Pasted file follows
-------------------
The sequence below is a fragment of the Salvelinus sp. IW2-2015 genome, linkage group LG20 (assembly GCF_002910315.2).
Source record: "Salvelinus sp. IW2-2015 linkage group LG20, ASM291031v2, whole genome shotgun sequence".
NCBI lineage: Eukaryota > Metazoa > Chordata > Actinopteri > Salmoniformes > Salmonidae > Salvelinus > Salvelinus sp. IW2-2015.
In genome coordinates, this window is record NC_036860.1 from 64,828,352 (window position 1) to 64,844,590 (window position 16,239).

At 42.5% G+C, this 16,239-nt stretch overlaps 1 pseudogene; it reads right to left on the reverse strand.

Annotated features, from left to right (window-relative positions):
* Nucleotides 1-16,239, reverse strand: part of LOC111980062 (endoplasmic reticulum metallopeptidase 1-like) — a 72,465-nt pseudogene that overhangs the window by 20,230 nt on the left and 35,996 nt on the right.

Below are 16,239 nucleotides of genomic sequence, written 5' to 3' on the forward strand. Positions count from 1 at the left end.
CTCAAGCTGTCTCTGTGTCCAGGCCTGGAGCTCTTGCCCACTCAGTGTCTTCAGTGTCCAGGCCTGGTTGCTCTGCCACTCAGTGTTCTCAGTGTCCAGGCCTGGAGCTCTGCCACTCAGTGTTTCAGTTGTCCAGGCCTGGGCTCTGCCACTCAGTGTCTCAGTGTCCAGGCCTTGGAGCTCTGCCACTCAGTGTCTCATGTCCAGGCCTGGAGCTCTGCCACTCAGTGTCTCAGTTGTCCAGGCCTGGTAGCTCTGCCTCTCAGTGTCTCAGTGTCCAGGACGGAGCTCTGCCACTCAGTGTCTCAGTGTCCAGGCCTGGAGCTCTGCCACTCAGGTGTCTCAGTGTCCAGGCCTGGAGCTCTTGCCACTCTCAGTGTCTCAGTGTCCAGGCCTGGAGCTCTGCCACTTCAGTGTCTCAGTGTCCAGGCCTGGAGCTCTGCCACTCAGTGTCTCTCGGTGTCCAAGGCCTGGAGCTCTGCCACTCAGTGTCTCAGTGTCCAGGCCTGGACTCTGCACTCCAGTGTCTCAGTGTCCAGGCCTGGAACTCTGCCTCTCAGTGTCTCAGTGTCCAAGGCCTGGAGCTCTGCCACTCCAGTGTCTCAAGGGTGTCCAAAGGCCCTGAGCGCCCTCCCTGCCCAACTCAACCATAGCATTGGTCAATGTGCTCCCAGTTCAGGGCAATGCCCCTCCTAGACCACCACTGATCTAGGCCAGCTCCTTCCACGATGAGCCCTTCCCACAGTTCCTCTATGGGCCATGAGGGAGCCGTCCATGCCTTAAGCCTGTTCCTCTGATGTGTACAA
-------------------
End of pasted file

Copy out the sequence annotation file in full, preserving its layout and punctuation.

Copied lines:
The sequence below is a fragment of the Salvelinus sp. IW2-2015 genome, linkage group LG20 (assembly GCF_002910315.2).
Source record: "Salvelinus sp. IW2-2015 linkage group LG20, ASM291031v2, whole genome shotgun sequence".
NCBI lineage: Eukaryota > Metazoa > Chordata > Actinopteri > Salmoniformes > Salmonidae > Salvelinus > Salvelinus sp. IW2-2015.
In genome coordinates, this window is record NC_036860.1 from 64,828,352 (window position 1) to 64,844,590 (window position 16,239).

At 42.5% G+C, this 16,239-nt stretch overlaps 1 pseudogene; it reads right to left on the reverse strand.

Annotated features, from left to right (window-relative positions):
* Nucleotides 1-16,239, reverse strand: part of LOC111980062 (endoplasmic reticulum metallopeptidase 1-like) — a 72,465-nt pseudogene that overhangs the window by 20,230 nt on the left and 35,996 nt on the right.

Below are 16,239 nucleotides of genomic sequence, written 5' to 3' on the forward strand. Positions count from 1 at the left end.
CTCAAGCTGTCTCTGTGTCCAGGCCTGGAGCTCTTGCCCACTCAGTGTCTTCAGTGTCCAGGCCTGGTTGCTCTGCCACTCAGTGTTCTCAGTGTCCAGGCCTGGAGCTCTGCCACTCAGTGTTTCAGTTGTCCAGGCCTGGGCTCTGCCACTCAGTGTCTCAGTGTCCAGGCCTTGGAGCTCTGCCACTCAGTGTCTCATGTCCAGGCCTGGAGCTCTGCCACTCAGTGTCTCAGTTGTCCAGGCCTGGTAGCTCTGCCTCTCAGTGTCTCAGTGTCCAGGACGGAGCTCTGCCACTCAGTGTCTCAGTGTCCAGGCCTGGAGCTCTGCCACTCAGGTGTCTCAGTGTCCAGGCCTGGAGCTCTTGCCACTCTCAGTGTCTCAGTGTCCAGGCCTGGAGCTCTGCCACTTCAGTGTCTCAGTGTCCAGGCCTGGAGCTCTGCCACTCAGTGTCTCTCGGTGTCCAAGGCCTGGAGCTCTGCCACTCAGTGTCTCAGTGTCCAGGCCTGGACTCTGCACTCCAGTGTCTCAGTGTCCAGGCCTGGAACTCTGCCTCTCAGTGTCTCAGTGTCCAAGGCCTGGAGCTCTGCCACTCCAGTGTCTCAAGGGTGTCCAAAGGCCCTGAGCGCCCTCCCTGCCCAACTCAACCATAGCATTGGTCAATGTGCTCCCAGTTCAGGGCAATGCCCCTCCTAGACCACCACTGATCTAGGCCAGCTCCTTCCACGATGAGCCCTTCCCACAGTTCCTCTATGGGCCATGAGGGAGCCGTCCATGCCTTAAGCCTGTTCCTCTGATGTGTACAA